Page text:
After we brew that new batch, we will learn to bottle as well. I have a Coffee Stout Porter (much like the stout we will have just brewed) and we'll go through sanitizing bottles, tubing, bottling and priming for carbonation. Folks will learn to use a capper, bottling wand, and prime a variety of vessels from 12oz brown bottles, to growlers. Everyone will be able to take a primed bottle of that home too. It will be ready to pour in a week!

After the homebrewing 101, we'll use an old fashioned cast-iron meat grinder to grind either pork, rabbit, turkey, beef, or lamb (or a combination). I am intentionally using non-electric tools for this. Same goes for the steel sausage stuffer, which we'll use with the meat, spices, and casings to create breakfast, Italian, brats, and sweet sausages. When they are made, we'll fry some up and try them out.

The workshop will end with a tasting party, of both different local beers and our meatasticos. It will be a super casual evening, with plenty of music (folks are bringing their fiddles and guitars) good food, and friends. It officially wraps up (cases up?) at 4PM, but folks can stay later if they wish for a dinner of Brats and beer. It's in two weeks, and still have some spots open. Email me at Jenna@itsafarwalk.com if you want to join us. Feb 18th, 10AM-4PM at the farm.

P.S. Anyone want more Birchthorn?

Atlas lives

Didn't have time to slaughter and butcher the ram with a hay delivery and a late start to it all yesterday, so Atlas lives to see a few more weeks. I am damn proud I got that ram into the pen in short order. Talk about grabbing life by the horns!

Sunday, February 5, 2012

border collies don't nap. they crash.

a future full of music for all

A few months ago I read a pretty horrible novel about post-collapse America. I'm not going to share the author or title—the last thing I need is that kind of karma on my shoulders after this past week—but let's just say if our future requires us all to become evangelical militia in paramilitary prisons...where do I opt out?

Honestly, it wasn't the extremist view of the future that bothered me. What made my stomach turn was the entire book, not once, did anyone stop to pick up a guitar or fiddle and get a music group going? Not only music, but any sort of natural craving for the arts or real agriculture was in the story. Art, writing, music, all forms of personal creativity was entirely out of these people's lives. They read the occasional book out loud, but no one was writing one. They didn't miss recorded music. They didn't sing. They didn't pick up a guitar and play it in the evenings. There was also no livestock, just rations of pre-bought food in cans. Agriculture was an afterthought, something to "get to" later. No livestock was a part of the story, not even horses until the book was nearly over. The only dogs they had lived outside and was only used as a form of perimeter security. A family with "useless" golden retrievers, ate them out of spite because they didn't attack unwanted visitors. I found this lack of music and working animals so unrealistic it ruined the story for me. I can not imagine a life without these things.

This was a group of people struggling to survive, so certainly they had higher priorities in mind than fiddle lessons. But look at our country's land and history? What group of Americans had a harder time scrapping together a living on poor, sloping soil in a wild place more so than Appalachia? And yet the African/Scots-Irish blend made it the melting pot of percussion and melody that gave birth to nearly every form of popular music today. I guess it is a matter of priority. You preserve and keep on with what matters to you. In this book about fighting UN troops you had sniper rifles and military uniforms in jeeps running on hoarded petroleum people killed each other over....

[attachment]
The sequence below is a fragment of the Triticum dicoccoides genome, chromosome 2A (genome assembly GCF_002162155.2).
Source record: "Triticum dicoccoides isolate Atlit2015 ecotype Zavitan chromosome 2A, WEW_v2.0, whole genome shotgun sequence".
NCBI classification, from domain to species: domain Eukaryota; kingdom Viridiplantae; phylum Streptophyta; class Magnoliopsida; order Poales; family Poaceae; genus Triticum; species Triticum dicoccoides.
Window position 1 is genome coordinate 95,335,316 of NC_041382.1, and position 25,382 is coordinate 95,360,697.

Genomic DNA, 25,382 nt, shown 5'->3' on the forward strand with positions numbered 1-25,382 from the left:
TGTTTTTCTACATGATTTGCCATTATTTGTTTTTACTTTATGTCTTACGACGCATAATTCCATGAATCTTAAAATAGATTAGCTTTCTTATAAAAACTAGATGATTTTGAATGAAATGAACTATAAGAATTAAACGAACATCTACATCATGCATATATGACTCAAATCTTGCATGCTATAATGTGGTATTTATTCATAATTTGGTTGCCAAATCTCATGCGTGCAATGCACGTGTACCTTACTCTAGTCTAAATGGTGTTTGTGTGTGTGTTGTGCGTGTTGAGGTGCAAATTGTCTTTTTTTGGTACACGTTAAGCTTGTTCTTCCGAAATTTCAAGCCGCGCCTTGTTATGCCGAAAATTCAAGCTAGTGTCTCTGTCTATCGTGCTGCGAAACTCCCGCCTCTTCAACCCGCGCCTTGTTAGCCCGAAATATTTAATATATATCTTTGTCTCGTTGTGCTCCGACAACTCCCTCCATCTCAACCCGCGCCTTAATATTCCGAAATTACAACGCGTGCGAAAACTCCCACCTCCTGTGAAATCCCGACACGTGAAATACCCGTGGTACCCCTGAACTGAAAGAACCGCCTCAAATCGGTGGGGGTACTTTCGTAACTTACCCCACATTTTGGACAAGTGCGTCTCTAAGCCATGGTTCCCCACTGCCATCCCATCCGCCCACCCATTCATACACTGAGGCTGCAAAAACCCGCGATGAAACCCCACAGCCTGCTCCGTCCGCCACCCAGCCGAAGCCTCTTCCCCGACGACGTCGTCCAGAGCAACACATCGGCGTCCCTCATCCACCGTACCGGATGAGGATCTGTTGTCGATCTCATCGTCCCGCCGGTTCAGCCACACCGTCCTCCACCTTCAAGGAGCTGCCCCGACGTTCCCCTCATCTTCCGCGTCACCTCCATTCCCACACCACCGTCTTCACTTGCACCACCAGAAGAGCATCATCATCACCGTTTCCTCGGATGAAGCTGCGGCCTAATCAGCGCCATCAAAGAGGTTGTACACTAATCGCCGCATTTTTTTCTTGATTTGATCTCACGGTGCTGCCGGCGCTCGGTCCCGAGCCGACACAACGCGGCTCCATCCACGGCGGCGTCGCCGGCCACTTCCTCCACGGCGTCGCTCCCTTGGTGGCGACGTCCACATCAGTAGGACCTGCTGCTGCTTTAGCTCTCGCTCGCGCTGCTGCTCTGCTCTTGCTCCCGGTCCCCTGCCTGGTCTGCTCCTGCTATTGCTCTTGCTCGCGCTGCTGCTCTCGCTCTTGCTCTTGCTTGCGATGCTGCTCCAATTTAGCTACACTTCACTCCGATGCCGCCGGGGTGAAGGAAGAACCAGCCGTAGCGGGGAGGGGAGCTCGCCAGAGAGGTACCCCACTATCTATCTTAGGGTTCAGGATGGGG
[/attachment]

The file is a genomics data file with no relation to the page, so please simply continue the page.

Yesterdays workshop was very much lessons in self-reliance, even though it was about music. To create music without the need of electricity, recordings, or depending on other voices is such a vital skill to me. It is a form of expression and Independence worth every lesson and minute spent learning your beloved choice of instrument. When you can walk into a field without a single outlet, play a few chords on the guitar slung over your back, you are a freer person than many. Don't like playing instruments, than sing or whistle a song. If something is stopping you, get that checked.

We learned how to teach ourselves an instrument, hear music by ear, and try out different musical adventures. Entertainment of the soul and body is just as important as the labor or planting crops, raising animals, and harvesting food. It is all well and good to weave your own fabric and build your own outdoor firepit for roasting pigs but if you aren't singing every once in a while while you hauled those sows their slop or as you work the loom you are a different breed of person altogether different than I. I love hard work, but I sing while I do it, and there is no better feeling than coming inside to a pint of dark stout homebrew and a fiddle tune or seven.

So this workshop yesterday was not lessons in music, but an introduction to several acoustic instruments anyone with the will and enthusiasm to learn, will learn. We talked about the dulcimer and its place in our musical history (and my own). Next we went through the basics of the fiddle, notes and tuning and how to place your fingers. Will, one of the attendees, had never touched a fiddle before and the first time his bow-hand touched the strings a perfect A note played and I smiled like a mother lion, all teeth and squinting eyes. Within a few moments he knew all the finger positions and I explained it was exactly the same on every string, then patted his shoulder, and congratulated him on learning the fiddle today. It was that simple. The fiddle is the most over-rated instrument in the world. It is cake to learn a tune or two. The hard part is getting good at it, but you have a whole lifetime to mess with that musical freehold. For right now, we'll just tackle the D scale.